Tuesday, April 14, 2009

Golden Oldies

Chasing Manet
Written by Tina Howe
Directed by Michael Wilson
Starring Jane Alexander, Vanessa Aspillaga, Lynn Cohen, Jack Gilpin, Julie Halston, David Margulies, Robert Christopher Riley

Performances from March 24-May 2, 2009
Primary Stages
59 E 59 Theatres, 59 East 59th Street

Cohen and Alexander in
Chasing Manet
(photo: James Leynse)
In Tina Howe’s comedy Chasing Manet, octogenarian roommates plot to escape from a Bronx nursing home. The 87-year-old painter Catherine Sargent (lucid and sardonically intelligent) and 84-year-old, arthritic Rennie Waltzer (still grieving her husband’s death several years earlier) seem an intriguing enough pair to follow for two hours, except their creator constantly undercuts them by focusing on too many peripheral characters like family members, workers at the Mount Airy facility and other patients.

Howe’s best works—Coastal Disturbances, Painting Churches and Pride’s Crossing—inventively combine comedy and tragedy, without ever losing focus on their main characters, who are shown warts and all. Although Chasing Manet paints sympathetic portraits of its protagonists, there’s so much else going on it’s as if Howe lost her nerve and was afraid to be shackled to a sentimental, intimate study of an unlikely bond.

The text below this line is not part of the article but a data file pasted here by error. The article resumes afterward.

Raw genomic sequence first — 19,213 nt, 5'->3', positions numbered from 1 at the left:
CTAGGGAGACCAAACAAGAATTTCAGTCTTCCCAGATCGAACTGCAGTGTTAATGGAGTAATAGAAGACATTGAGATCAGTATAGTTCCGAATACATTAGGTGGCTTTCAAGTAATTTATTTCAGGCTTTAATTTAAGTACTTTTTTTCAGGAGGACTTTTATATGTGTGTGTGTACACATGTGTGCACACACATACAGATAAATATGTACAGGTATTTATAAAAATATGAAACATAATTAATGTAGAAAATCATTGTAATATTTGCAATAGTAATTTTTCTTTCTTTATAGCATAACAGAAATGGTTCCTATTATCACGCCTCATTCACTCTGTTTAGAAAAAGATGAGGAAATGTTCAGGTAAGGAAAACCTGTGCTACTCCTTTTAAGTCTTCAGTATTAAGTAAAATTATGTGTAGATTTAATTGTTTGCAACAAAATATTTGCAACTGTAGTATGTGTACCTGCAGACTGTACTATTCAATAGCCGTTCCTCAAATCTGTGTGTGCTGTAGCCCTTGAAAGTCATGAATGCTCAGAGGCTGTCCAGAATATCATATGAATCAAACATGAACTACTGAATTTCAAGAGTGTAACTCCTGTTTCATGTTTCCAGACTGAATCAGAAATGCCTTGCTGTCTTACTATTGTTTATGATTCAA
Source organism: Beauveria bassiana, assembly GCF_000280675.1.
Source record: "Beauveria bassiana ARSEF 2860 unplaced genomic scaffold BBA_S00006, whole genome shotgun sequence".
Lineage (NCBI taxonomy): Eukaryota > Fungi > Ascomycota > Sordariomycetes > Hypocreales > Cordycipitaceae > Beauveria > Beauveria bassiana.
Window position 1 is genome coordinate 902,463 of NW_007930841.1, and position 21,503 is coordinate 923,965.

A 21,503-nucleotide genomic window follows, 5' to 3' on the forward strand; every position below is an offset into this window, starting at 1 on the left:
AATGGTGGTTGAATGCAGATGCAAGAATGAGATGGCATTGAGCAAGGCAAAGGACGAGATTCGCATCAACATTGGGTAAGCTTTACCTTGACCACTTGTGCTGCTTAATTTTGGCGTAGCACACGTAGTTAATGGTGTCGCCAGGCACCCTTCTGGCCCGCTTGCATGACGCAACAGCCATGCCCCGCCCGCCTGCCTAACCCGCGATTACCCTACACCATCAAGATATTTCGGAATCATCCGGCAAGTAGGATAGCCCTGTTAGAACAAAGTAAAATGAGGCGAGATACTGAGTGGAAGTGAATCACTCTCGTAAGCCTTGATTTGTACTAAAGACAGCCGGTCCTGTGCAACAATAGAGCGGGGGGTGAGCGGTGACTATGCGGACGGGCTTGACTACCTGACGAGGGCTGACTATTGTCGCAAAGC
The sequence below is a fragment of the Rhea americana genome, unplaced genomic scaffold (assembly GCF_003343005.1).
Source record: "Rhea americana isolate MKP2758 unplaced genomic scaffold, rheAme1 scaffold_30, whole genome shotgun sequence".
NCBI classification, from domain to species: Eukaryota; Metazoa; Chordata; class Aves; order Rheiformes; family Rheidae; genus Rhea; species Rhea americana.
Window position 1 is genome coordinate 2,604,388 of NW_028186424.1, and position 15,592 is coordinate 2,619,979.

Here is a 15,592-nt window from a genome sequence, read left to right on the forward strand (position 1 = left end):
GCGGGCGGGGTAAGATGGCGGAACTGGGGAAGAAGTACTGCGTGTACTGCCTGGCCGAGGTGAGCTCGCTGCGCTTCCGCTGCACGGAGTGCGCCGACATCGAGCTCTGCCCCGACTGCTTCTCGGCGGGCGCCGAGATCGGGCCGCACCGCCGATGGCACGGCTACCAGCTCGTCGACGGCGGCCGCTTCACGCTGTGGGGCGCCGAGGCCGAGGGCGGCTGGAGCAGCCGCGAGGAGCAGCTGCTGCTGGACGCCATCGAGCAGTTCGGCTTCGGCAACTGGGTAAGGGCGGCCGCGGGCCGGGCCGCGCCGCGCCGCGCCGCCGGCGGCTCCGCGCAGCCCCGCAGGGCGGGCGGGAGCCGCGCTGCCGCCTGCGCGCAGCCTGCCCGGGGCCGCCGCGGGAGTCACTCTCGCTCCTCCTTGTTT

Howe breezily sets up the situation—after Rennie takes the place of Catherine’s recently deceased roommate, Catherine tells her about her long-held dream to leave, which her ineffectual son Royal has been no help with—yet keeps arbitrarily puncturing their plans to take the QE2 cruise ship across the ocean to France by letting a group of outrageously lunatic senior citizens living at Mount Airy elbow its way into the proceedings.

These people wheel themselves in and bump into each other or start screaming for no reason or stammer uncontrollably or…you get the picture. They are written as condescending caricatures, and Howe’s failure to sketch them with any more depth than cartoons, coupled with her refusal to concentrate on Catherine and Rennie, relegates Chasing Manet to also-ran status, a minor but distinct sin from a major playwright.

Michael Wilson’s sly staging gets the requisite mileage out of these situations, even if he too seems stumped by the random busyness of it all. A supporting cast of five does decent if unexceptional work in various roles, while as the leads, Lynn Cohen is a sweetly befuddled Rennie and Jane Alexander—always a powerful actress—is a strong, exasperated, ironic and mentally tough Catherine. They, more so than the author, give Chasing Manet its colorful palette.

originally posted on timessquare.com

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